Rules of a Rebel and a Shy Girl(5)

By: Jessica Sorensen

“Next time, wait inside,” he says, eyeing the guys loitering near the door to my apartment. Their attention is trained on us, smoke is lacing the air, and when one guy whispers something to the other, my legs turn into Jell-O.

Beck must sense my nervousness because he hauls me closer and steers us toward the car.

“I would’ve waited in the house, but my mom told me I had to wait on the porch.” I clutch his hand, wishing I never had to let go.

I can’t see his face, but he tightens his fingers around my hand as he opens the back door and slides into the backseat, pulling me in with him. Once the door is shut, Theo drives out onto the street.

“Are you okay?” Theo asks, casting a quick glance in the rearview mirror.

Theo usually teases Beck and me, making kissing faces and cracking jokes about liking each other, so his niceness throws me off.

“I’m fine.” But I’m shaking, which can’t mean I’m fine, right?

Beck notices, shucks off his hoodie, and places it over my shoulders. “It’s going to be okay.” He drapes an arm around my shoulder and kisses the side of my head. “I won’t ever let anything happen to you. I promise.”

I know it’s silly, but a guy has never kissed me before, not even on the cheek. My skin burns from where his lips touched, and all I can think is, I feel so cared for.


I lean into him, resting my head on his shoulder, believing his promise way more than I do my mom’s. “Thank you, Beck,” I whisper, “for everything.”

“You’re welcome.” He gives me a sideways hug. “I’ll always be here for you, Wills.”

I hope he’s right. I don’t know what I’d do without him.

While Rule #1—the very first list—is in play…

Chapter Two


Five years later…

Sometimes, I wonder if luck has a vendetta against me. Perhaps I unknowingly offended it, and now it’s pissed off and determined to break me down. That would explain a lot about my life.

I know how cuckoo I sound. And in reality, I don’t actually believe luck exists, at least in a physical sense. But pretending it does makes situations like this easier. Then I don’t have to deal with the truth: that my life is just really, really shitty and that lately, I’ve made it shittier by making shitty choices.

“Goddammit, not again,” I curse as I steer my car over to the side of the road.

Smoke funnels from the hood, and the engine growls like a dying Gremlin as I shove the shifter into park and shut down the engine. Leaving the headlights on, I unbuckle my seatbelt and slip on a hoodie over my work uniform, trying to cover up one of the many bad decisions I made tonight: not changing out of my outfit before I left work. In my defense, I was in a rush to get home and check on my mom who hasn’t texted me in over six hours. And that would be yet another bad decision: leaving my mom home alone after she spent the entire night sobbing and drinking away her broken heart, searching for the pieces in the bottom of a bottle.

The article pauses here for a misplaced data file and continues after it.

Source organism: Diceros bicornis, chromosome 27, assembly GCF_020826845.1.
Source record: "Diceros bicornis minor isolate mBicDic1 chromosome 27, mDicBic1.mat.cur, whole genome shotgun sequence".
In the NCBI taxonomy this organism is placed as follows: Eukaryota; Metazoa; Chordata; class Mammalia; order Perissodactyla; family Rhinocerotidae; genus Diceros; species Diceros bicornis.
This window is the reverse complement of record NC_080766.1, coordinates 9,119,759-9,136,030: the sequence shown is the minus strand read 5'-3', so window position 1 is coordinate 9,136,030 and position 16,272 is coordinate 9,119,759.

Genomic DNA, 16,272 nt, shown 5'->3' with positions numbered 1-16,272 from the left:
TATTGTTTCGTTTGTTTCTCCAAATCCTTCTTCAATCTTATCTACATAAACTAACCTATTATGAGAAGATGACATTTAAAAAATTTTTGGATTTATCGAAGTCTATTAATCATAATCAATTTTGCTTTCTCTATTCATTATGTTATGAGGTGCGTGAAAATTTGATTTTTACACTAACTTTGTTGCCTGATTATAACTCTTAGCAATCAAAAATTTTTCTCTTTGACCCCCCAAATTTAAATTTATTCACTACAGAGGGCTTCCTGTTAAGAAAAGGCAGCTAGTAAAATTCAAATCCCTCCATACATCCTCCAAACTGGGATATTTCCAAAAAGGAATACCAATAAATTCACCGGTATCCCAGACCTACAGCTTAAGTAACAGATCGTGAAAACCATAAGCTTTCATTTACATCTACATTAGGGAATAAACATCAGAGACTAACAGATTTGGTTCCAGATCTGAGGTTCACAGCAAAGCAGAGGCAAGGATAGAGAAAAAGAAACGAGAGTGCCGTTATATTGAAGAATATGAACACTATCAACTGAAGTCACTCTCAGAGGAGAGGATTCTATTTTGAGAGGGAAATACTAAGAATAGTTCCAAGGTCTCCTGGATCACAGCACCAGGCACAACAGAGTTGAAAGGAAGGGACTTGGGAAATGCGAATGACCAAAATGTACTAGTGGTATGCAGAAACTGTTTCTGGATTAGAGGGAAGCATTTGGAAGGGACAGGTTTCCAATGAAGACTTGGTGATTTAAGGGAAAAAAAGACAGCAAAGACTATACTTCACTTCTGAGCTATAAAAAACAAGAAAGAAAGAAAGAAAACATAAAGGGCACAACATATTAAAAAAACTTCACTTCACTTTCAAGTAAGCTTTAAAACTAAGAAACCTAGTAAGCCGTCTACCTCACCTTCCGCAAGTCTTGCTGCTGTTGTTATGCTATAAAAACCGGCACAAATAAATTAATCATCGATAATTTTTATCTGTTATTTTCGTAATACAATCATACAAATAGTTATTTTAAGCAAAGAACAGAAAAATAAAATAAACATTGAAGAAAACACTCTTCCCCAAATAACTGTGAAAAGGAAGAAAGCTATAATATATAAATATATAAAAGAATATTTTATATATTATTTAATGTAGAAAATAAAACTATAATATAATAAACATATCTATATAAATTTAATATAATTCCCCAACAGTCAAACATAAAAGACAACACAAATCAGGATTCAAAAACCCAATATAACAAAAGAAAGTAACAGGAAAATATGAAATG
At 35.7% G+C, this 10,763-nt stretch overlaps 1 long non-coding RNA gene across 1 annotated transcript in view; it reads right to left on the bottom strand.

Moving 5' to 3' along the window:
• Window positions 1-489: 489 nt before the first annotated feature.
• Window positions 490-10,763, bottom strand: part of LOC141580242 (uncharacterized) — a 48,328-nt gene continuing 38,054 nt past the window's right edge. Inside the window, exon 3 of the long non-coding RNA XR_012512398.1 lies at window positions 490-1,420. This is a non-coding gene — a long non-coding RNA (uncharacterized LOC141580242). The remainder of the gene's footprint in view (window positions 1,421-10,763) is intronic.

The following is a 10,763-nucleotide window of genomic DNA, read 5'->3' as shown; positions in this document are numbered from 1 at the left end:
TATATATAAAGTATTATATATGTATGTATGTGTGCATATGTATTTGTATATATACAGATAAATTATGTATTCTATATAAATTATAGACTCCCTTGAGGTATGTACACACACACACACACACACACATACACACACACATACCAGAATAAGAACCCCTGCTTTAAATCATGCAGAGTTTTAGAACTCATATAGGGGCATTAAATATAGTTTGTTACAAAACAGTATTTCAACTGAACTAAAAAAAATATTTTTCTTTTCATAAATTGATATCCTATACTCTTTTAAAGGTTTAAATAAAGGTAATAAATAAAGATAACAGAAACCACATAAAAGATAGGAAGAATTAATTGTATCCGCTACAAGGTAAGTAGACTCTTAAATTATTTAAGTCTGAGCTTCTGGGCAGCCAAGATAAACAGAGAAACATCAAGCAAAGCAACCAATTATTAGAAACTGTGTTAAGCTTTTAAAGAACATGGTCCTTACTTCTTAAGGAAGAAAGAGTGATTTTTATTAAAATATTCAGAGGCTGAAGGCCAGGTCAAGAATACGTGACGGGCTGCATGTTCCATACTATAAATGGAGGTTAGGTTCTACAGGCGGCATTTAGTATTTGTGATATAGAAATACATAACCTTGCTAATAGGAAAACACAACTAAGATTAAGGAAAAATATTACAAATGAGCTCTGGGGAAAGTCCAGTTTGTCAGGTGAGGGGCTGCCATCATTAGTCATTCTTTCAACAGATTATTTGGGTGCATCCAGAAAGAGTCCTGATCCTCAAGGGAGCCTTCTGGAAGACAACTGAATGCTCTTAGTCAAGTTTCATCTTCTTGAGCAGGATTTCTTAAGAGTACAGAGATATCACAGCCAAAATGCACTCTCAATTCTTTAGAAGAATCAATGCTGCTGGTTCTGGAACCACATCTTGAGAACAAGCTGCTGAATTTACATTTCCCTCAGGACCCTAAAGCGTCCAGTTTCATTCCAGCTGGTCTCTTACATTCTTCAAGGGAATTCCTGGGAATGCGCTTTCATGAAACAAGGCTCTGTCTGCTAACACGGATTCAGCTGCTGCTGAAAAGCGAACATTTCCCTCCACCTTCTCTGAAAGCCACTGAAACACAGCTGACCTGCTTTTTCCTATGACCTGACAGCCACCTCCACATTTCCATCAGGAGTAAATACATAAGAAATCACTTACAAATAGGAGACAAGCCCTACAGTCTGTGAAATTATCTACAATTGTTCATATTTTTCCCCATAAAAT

I really should’ve called in sick.

But then how would you pay rent?

I send my mom another text, but she doesn’t reply. Shoving down my anxiety over something possibly being really wrong this time, I climb out of the car to check out the damage. The cool November air nips at my bare legs and stings my cheeks as I go to the trunk and grab the flashlight I put in there after the last time my car broke down. Then I walk around to the front of my car and pop the hood open.

Smoke plumes into my face as the engine hisses, which probably means it overheated, something that’s been happening on and off for a month now. I need to take it to a shop to get fixed, but my mom hasn’t been able to hold a steady job since boyfriend number forty-five dumped her for someone half her age. And with me starting college, our financial situation has gone from crappy to desperately nonexistent, which leads me to my third bad decision: my new job.

I pull the jacket securely around me as I glance up and down the dark, desolate highway that stretches between Ridgefield and Fairs Hollow. Fairs Hollow is where I attend college and work, but I’ve been staying at home in Ridgefield because I can’t afford to pay my mom’s rent and mine. Plus, I really need to keep an eye on my mom after her boyfriend just dumped her. That may not sound that bad, but my mom doesn’t handle breakups very well. No, scratch that. My mom doesn’t handle breakups at all. She buries her pain in alcohol until the next guy comes along. Then she either gets high with him or gets high off the relationship, and for as long as that lasts, she’s happy. But when they break up, she sinks into a pit of despair. This has been going on for years, and I’ve spent many nights making sure she doesn’t die in her sleep after days of binge drinking and drugs, something she was doing before I left for work earlier.

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